“Love Child” tells the story of a South Korean couple whose baby starved to death while they cared for a virtual child.

Ebola Epidemic Strikes Top Health Worker

July 25, 2014
A picture taken on June 28 shows a member of Doctors Without Borders (MSF) putting on protective gear at the isolation ward of the Donka Hospital in Conakry, Guinea, where people infected with the Ebola virus are being treated. (Cellou Binani/AFP/Getty Images)

NPR’s Jason Beaubien just returned from Sierra Leone, which along with Guinea and Liberia is suffering from the worst ever Ebola outbreak.

Mass. Agencies To Address Problem Gambling

July 24, 2014

State gambling regulators have signed an agreement with the state’s health and human services agency to address problem gambling.

Federal Health Insurance Exchange Activity Remains High

July 24, 2014
Andres Cuartas sits with an an agent with Sunshine Life and Health Advisors as he purchases a health insurance plan under the Affordable Care Act, at a store setup in the Mall of Americas on March 31, 2014 in Miami, Florida. (Joe Raedle/Getty Images)

New federal data obtained by ProPublica shows nearly 1 million insurance transactions since mid-April – an unexpectedly high number.

Jury Awards $14M In Death Of Nursing Home Resident

July 24, 2014

A Middlesex County jury has awarded $14 million to the family of a 90-year-old nursing home resident who died in 2008 after being taken to the hospital suffering from a variety of untreated ailments.

Altering Genes In Wild Populations: Boon For Human Health? Or Darwinian Nightmare?

July 23, 2014
Researchers have proposed a way to alter the genes in wild populations. The applications include potential malaria eradication. (Centers for Disease Control)

Researchers want to alter the DNA of entire wild populations — but they’re opening the discussion to the public before they move forward.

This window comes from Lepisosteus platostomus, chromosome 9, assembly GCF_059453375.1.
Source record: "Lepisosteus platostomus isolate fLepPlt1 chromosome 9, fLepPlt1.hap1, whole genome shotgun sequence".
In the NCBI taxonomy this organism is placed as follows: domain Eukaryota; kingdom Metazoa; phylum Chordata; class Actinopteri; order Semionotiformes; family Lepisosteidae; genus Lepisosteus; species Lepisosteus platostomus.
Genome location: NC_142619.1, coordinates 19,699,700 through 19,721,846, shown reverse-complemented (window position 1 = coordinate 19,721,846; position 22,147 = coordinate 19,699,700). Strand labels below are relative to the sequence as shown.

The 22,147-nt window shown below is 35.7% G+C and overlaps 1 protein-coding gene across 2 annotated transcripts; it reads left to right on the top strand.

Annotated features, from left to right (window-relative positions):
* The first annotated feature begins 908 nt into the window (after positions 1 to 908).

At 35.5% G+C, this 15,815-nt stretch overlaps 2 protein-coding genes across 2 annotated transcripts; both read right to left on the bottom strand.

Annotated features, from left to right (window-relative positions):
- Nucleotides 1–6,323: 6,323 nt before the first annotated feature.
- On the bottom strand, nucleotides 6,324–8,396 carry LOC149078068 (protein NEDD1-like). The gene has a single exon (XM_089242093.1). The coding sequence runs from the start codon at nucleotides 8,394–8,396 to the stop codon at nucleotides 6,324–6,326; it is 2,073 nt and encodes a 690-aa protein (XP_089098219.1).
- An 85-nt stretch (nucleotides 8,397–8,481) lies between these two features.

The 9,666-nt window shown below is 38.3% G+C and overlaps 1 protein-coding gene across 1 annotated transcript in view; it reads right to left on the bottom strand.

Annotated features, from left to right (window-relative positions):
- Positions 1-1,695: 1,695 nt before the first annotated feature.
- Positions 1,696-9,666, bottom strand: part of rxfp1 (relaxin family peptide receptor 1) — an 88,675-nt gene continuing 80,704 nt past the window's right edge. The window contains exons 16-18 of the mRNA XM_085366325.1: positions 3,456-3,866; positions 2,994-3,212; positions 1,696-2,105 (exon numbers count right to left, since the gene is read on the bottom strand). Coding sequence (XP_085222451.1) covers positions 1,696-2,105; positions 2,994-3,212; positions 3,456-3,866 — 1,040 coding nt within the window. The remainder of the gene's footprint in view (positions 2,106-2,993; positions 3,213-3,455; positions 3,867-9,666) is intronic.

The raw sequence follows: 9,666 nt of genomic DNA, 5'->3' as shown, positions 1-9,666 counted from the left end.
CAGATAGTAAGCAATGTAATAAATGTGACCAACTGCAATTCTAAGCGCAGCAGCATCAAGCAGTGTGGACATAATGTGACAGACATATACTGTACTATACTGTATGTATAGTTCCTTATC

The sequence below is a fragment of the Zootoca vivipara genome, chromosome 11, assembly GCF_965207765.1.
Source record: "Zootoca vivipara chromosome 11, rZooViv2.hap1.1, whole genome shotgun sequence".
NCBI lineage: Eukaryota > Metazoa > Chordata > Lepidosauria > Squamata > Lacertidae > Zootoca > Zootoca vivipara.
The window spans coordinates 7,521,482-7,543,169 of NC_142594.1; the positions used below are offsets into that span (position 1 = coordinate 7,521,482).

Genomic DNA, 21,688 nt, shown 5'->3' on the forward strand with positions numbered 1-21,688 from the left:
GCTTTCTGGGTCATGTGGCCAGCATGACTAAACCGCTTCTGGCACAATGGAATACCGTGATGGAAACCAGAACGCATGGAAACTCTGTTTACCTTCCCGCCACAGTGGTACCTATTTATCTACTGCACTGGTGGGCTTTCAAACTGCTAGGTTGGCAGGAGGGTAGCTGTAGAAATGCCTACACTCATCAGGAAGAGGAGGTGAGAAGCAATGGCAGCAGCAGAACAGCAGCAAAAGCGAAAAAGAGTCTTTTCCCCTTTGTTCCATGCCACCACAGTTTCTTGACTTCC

New California Football Law Aims To Tackle Brain Injuries Head-On

July 23, 2014
Central Catholic's Reggie Bland (24) in action in a California Interscholastic Federation Division 4 high school football championship game in Carson, Calif., Friday, Dec. 20, 2013. (Ringo H.W. Chiu/AP)

Amid concerns about concussions and brain injuries, the law will limit full-contact drills for teams in both public and private schools.

Effects Of Child Abuse And Neglect On The Brain

July 23, 2014
Click to enlarge. (Source: Pat Levitt, 2009)

This is the final piece in a series of reports from WBUR called “Brain Matters: Reporting from the Front Lines of Neuroscience.”

Cleveland Kiosk Delivers Virtual Health Care

July 23, 2014
Medical technician Heather Roberts stands outside the HealthSpot kiosk in Cleveland's Central Promise neighbhorhood. (Sarah Jane Tribble)

The future of health care might be sitting in one of Cleveland’s poorest neighborhoods. It’s an enclosed kiosk where patients see a doctor.

Hospital To Pay $150,000 For Lost Data, Records In Mass.

July 23, 2014

A Rhode Island hospital has agreed to pay $150,000 in Massachusetts after losing backup tapes that contained the personal information of more than 12,000 Massachusetts residents.

‘I'm Not Stupid, Just Dyslexic’

July 22, 2014
In every U.S.classroom, on average, one or two students has dyslexia. The brain-based learning disability often runs in families and can make reading painfully difficult. (Janine/Flickr)

This is the second of a series of reports this week from WBUR called “Brain Matters: Reporting from the Front Lines of Neuroscience.”

Beth Israel Opens Mental Health Notes To Some Patients

July 21, 2014
Austrian psychoanalyst Prof. Sigmund Freud and his dog "Jofi" in his office in Vienna, Austria, in 1937. (AP)

A new pilot program lets some psychiatric patients read their therapists’ notes online. Advocates say it could help with treatment. Others worry it may be harmful.